Pleasure boaters are  known as a social bunch, so it may come as no surprise that many boaters will not hesitate to help others out, especially if they need a tow back to the docks. Before you throw a stranded fellow boater your ski rope, let’s look at some of the factors involved.

Good Samaritan Considerations

Know the laws. There are Good Samaritan laws written in most states. These are provided to mitigate your liability when rendering assistance to others in need. As long as no one can prove that you were acting in a negligent manner, you are usually covered. Good Samaritan laws do vary widely by state. Start here. Check with your state’s laws to learn more.

Federal Code 46-2304
The Federal Code that covers vessels assisting others is FCR 46-2304. It reads: “A master or individual in charge of a vessel shall render assistance to any individual found at sea in danger of being lost, so far as the master or individual in charge can do so without serious danger to the master or individual’s vessel or individuals on board.
(b) A master or individual violating this section shall be fined not more than $1,000, imprisoned for not more than two years, or both.”

Federal laws state that skippers have a duty to act unless the act itself puts you in danger.

Your Limitations

Just because you may want to give someone a hand and tow them in, doesn’t mean you should. Know your limitations. Do you have the skills to complete the maneuver? What about back at the docks? Is the weather in your favor? Have you consumed alcohol that may impair your judgement?

Your Boats Limitations

Vessels that are dedicated for towing are equipped with floating low stretch lines and heavy-duty hardware. On your boat, the closest thing may be your anchor line attached to a bridle. Avoid using nylon as it stretches and if it breaks, it’s going to snap back like a whip. Dock lines can be fashioned into a decent bridle if you do not have one on board.

Pulling up to the other boat

Unless it’s an emergency, take your time. Size up the situation and make a plan. Then make an abort procedure. Finally, communicate the plan and abort procedure to everyone on both boats. Have everyone don life jackets. If possible, approach bow into the wind or the current, whichever is prevailing.  If you deem it not safe, don’t do it. If the other boater is intoxicated or overbearing, call it off.

If everything looks okay, have them disconnect their anchor and pass the end of their anchor line to you. Secure their anchor line to your stern cleats via a bridle. Stand-off at a safe distance. For small, trailer-able boats, the towed vessel can now secure their side of the anchor line by passing it through the bow’s trailer eye and tying off with a bowline knot. If the towed vessel is a larger boat, add a bridle to the towed boat’s forward cleats.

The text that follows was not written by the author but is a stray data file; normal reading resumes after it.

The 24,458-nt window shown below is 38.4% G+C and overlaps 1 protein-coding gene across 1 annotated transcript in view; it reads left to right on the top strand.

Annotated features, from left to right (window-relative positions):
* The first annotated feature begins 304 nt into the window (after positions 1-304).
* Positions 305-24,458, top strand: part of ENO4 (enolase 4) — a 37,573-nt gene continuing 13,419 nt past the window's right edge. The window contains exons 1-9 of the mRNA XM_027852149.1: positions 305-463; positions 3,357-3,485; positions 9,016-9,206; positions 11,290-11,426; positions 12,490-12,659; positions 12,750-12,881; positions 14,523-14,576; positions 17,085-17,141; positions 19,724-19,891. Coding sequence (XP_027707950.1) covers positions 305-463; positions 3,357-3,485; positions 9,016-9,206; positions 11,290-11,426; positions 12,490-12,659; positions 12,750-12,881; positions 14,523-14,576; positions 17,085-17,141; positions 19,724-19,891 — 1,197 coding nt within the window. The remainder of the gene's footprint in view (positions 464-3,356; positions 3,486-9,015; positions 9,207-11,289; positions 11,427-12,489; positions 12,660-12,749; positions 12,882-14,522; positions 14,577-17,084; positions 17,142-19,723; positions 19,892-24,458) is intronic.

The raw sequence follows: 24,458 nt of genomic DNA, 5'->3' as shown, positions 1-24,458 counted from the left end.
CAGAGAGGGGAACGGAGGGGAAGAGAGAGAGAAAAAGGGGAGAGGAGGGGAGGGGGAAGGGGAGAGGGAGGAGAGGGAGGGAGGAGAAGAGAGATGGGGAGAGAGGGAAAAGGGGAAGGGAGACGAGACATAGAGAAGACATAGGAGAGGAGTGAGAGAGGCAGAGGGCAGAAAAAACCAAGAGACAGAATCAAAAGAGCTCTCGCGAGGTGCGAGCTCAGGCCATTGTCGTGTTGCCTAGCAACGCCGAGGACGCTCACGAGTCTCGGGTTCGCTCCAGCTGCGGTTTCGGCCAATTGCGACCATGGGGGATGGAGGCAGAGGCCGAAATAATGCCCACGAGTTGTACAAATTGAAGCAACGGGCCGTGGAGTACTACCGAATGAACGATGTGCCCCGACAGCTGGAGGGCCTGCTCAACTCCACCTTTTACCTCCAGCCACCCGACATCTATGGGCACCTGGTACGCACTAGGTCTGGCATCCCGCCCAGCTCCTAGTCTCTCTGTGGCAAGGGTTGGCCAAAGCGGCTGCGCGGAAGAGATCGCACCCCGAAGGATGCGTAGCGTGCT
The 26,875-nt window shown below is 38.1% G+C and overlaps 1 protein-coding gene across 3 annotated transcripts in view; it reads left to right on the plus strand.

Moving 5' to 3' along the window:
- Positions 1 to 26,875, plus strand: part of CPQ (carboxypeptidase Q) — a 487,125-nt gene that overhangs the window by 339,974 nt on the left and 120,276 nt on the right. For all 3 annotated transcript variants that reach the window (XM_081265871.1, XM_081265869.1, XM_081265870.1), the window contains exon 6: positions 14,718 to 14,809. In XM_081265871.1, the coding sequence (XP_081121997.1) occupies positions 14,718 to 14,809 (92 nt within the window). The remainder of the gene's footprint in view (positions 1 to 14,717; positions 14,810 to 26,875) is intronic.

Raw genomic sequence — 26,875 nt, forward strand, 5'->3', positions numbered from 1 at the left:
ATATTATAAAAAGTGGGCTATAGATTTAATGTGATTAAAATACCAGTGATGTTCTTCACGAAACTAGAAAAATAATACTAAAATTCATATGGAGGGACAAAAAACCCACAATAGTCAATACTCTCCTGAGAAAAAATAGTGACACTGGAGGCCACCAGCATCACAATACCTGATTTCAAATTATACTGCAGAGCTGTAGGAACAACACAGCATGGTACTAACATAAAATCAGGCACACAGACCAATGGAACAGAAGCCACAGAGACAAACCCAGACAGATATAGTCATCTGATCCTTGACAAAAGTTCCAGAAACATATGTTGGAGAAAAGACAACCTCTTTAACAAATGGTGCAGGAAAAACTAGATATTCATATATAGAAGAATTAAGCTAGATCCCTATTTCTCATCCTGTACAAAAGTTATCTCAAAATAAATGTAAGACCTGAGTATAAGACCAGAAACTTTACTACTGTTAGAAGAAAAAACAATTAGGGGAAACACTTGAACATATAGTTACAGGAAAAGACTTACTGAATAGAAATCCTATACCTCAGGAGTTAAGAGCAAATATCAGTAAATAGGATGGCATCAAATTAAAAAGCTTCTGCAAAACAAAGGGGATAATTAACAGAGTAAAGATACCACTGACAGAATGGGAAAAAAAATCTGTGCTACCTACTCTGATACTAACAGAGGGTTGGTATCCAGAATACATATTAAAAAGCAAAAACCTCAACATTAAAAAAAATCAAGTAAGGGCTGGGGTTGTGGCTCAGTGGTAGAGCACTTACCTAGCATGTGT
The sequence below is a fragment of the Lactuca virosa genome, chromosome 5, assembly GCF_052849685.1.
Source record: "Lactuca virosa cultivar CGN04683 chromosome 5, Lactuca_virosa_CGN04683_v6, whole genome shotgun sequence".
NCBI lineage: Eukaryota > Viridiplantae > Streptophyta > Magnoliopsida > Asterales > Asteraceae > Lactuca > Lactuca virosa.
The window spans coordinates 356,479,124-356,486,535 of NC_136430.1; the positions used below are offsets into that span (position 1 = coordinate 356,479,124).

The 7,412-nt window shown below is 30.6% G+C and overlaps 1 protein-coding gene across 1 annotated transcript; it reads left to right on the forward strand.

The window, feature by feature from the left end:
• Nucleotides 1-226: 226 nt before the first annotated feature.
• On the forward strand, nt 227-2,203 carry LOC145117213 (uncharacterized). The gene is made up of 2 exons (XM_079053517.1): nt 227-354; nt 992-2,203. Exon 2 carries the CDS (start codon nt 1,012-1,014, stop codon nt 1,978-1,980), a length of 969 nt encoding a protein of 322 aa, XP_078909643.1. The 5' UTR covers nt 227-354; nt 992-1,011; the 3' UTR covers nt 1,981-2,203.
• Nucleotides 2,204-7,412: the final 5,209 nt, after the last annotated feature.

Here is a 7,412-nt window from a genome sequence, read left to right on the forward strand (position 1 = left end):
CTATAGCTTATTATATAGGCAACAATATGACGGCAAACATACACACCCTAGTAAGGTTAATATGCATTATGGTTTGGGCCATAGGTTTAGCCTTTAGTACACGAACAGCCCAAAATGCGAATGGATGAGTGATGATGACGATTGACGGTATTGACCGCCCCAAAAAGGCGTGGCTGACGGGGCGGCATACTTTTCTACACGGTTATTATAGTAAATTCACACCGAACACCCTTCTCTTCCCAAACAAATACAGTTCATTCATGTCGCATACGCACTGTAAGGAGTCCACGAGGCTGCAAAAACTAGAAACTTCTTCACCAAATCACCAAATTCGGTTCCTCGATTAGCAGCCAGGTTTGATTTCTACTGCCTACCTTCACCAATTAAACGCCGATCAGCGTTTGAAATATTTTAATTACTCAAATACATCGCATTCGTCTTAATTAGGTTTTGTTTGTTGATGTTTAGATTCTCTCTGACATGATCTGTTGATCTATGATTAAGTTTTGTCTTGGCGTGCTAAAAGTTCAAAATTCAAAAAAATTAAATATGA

Once secured, slowly take up the extra towline slack. Just slip the transmission into and out of gear. Do not ‘back down’ over the line. In other words, ensure the towline remains clear of your stern by not putting the engine in reverse.


Most anchor lines are 150’ long and that would be about the right length in ideal conditions. If you come into a close quarter situation, cut that distance in half. Remember that the vessel being towed will turn inside of your turn radius so keep your turns wide around markers and docks, and no sharper than 20 degrees off your stern to prevent additional stress on your gear. When it comes time to stop, do so slowly, remembering that the boat behind you is going to continue to move forward a few lengths.

Other Considerations While Underway

  • Rough seas and/or high winds will only add more stress on your gear.
  • Following seas are very hard on lines and hardware. If you must go into a different anchorage, do so.
  • Depending on your location, boat traffic may be a significant factor.
  • Large boats make large swells. Have enough line out to prevent shock loading.
  • Keep the towing vessel’s anchor ready. Your engine will be under a lot more stress than normal and could possibly overheat.
  • Realize you will be heading back in at about 5 or 6 knots. If it took an hour to get to your location at normal cruising speed, it will now take half a day.

Returning to the Docks

It’s not over yet. Many mishaps occur near the docks, so try to select a wide-open dock to pull into. If possible, make your approach with your bow into the wind or current. Once at the dock, secure your boat first, then then bring the towed vessel in by hand.

If You Are Unable to Tow the Other Boat Back In

If towing is not safe or practical, do not put yourself or your crew in harm’s way. Instead consider these other options:

  • Tow them to the nearest safe location.
  • Anchor their boat and take everyone aboard your boat. Have everyone wear a life jacket.
  • If they are simply out of gas, run in and return with enough gas to get them in.
  • If they have a dead battery, return with a jump start box or a charged or new battery.
  • If on a lake, call the local law enforcement or rangers.
  • If on coastal or near coastal, consider calling one of the boat towing services such as Sea Tow or Vessel Assist (also known as TowBoatUS).